2% of Global GDP Invested in 10 Sectors — Result: A ‘Green Global Economy’

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International policies that would direct “just 2 percent of global GDP into 10 key sectors would kick-start” the global transition to a more sustainable, ‘Green Economy,’ according to a UN Environmental Program report.

All the elements to enact a transition to a “low-carbon, resource-efficient and socially inclusive global economic model” are here now, and businesses and governments are already promoting and fostering greater investments in 10 key sectors UNEP has singled out: agriculture, energy, buildings, water, forestry, fisheries, manufacturing, waste, tourism, and transport.

Investing 2 percent of global GDP in these sectors would not only “shift the global economy on to a more sustainable growth trajectory, but it would maintain or increase growth over time compared to the current business models,” according to UNEP’s “Towards a Green Economy: Pathways to Sustainable Development and Poverty Eradication.”

Investing $100 billion to $300 billion per year in sustainable agriculture between now and 2050, according to UNEP, “could lead to better soil quality and better yields for major crops, representing a 10% increase over the current strategies.”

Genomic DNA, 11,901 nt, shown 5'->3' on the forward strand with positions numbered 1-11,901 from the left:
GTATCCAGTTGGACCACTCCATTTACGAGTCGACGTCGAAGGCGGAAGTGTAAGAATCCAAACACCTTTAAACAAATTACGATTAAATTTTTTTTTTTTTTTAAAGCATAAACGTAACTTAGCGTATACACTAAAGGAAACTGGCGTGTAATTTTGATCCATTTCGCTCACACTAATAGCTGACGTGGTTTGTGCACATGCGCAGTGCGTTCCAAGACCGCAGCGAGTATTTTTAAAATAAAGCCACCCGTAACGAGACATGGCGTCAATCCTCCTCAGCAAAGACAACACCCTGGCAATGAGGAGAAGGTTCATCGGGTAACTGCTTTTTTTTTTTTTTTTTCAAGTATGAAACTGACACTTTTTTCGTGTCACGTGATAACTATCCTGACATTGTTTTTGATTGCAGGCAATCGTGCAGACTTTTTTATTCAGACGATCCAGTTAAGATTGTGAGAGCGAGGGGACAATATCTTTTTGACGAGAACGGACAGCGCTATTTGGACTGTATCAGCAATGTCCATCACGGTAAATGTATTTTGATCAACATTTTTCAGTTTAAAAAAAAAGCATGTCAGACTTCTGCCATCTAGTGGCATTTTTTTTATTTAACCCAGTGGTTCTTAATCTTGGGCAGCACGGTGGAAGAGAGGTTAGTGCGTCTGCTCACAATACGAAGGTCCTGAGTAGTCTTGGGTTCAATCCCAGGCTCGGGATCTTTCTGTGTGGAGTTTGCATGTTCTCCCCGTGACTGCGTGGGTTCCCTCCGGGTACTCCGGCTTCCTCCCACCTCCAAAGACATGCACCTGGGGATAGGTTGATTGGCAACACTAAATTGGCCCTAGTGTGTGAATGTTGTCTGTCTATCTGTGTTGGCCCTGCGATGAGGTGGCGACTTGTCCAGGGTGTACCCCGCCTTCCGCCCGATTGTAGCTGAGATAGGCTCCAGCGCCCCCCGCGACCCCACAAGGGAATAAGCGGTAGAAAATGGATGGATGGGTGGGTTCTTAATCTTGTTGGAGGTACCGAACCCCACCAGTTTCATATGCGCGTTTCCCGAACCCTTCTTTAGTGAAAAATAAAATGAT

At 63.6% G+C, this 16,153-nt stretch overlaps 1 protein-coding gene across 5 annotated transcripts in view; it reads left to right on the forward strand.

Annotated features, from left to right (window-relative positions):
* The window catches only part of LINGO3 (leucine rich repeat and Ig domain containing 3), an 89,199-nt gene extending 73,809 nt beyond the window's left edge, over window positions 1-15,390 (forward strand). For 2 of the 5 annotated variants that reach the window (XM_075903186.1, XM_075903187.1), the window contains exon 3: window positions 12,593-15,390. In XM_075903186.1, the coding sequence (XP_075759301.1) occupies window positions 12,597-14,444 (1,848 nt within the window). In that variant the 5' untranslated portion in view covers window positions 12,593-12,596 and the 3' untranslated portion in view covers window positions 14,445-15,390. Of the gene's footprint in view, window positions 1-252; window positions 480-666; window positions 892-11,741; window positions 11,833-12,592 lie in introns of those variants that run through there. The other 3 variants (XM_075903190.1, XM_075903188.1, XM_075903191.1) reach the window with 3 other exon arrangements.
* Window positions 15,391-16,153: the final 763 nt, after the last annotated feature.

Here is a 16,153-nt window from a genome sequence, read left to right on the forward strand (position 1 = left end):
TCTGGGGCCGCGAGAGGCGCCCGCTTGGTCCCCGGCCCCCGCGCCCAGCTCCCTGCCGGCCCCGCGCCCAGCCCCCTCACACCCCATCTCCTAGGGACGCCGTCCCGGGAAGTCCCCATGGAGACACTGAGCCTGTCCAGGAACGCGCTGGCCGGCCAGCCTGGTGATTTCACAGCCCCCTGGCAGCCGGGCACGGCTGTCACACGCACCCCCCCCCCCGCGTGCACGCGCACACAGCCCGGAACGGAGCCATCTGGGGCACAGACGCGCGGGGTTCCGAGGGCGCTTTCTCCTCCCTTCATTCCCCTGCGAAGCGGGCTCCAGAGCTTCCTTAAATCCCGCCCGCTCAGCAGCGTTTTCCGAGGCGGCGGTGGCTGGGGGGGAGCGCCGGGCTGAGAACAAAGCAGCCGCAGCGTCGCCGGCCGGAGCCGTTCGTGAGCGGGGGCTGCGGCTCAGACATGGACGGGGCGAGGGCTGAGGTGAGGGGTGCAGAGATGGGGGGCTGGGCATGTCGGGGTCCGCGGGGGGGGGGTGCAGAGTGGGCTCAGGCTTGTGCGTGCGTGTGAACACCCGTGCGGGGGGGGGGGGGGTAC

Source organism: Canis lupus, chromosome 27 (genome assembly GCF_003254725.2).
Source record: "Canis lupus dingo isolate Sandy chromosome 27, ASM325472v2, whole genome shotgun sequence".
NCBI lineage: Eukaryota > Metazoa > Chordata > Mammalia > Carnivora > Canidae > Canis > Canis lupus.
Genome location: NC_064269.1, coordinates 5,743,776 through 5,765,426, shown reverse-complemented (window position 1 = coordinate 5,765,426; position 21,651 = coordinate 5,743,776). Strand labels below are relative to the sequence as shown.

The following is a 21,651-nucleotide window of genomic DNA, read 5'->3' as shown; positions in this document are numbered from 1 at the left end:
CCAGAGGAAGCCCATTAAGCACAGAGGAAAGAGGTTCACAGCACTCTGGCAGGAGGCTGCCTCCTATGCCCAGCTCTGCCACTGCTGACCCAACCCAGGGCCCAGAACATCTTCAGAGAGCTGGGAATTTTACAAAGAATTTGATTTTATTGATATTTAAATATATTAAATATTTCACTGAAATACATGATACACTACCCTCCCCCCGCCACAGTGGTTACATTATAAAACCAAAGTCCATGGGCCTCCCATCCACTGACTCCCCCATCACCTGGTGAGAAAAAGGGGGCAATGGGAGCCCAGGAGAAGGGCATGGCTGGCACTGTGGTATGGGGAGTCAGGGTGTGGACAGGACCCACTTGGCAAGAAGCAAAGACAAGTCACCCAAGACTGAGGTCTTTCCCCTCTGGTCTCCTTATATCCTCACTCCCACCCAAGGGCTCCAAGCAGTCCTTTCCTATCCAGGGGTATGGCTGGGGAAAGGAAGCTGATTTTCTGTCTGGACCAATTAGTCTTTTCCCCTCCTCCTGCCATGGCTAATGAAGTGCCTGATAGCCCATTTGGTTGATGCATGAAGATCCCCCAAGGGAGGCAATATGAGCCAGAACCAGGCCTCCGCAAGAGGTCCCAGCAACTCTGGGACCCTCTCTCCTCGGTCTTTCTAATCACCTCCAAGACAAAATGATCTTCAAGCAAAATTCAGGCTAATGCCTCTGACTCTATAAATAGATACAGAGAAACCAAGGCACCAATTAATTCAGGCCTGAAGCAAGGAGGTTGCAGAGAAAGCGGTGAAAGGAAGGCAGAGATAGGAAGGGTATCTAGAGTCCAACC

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“The elements of a transition to a Green Economy are clearly emerging across developing and developed countries alike,” UNEP executive director Achim Steiner stated. “There are now some nations going further and faster than others, which is in many ways generating a ‘pull factor’ that, if maintained, may bring others along over the coming months and years.”

Time is Ripe

The time is ripe, the UN points out, as UN Framework Convention on Climate Change (UNFCCC) negotiators, stakeholders, and participating observers prepare to convene in Durban, South Africa at the end of the month to try and negotiate an extension or a successor to the Kyoto Protocol.

“With the world looking ahead to the Rio+20 UN Conference on Sustainable Development in June 2012, the UNEP Green Economy report challenges the myth that there is a trade-off between the economy and the environment,” said Secretary-General Ban Ki-moon in a statement issued on the release of the report.

“With smart public policies, governments can grow their economies, generate decent employment and accelerate social progress in a way that keeps humanity’s ecological footprint within the planet’s carrying capacity.”

Accelerating Green Economy Investment

Few and far between the UNFCCC climate negotiations afford one of (if not the best) opportunity for governments to institute an inclusive, international process to tackle these issues and accelerate the transition to a global Green Economy in an integrated fashion.

“I am convinced that government policies and public private partnerships can serve as a lever for green industry,” said Kandeh K. Yumkella, director-general of the UN Industrial Development Organization (UNIDO) at a conference to discuss progress towards green industry sponsored by the UN and the Japanese government.

“They are vital for supporting technology transfer and for utilizing proven environment, energy and resource conservation techniques, and for research and technology development. Collaboration between businesses, academia, providers of technology, financial institutions and civil society is a must if we want to see green growth,”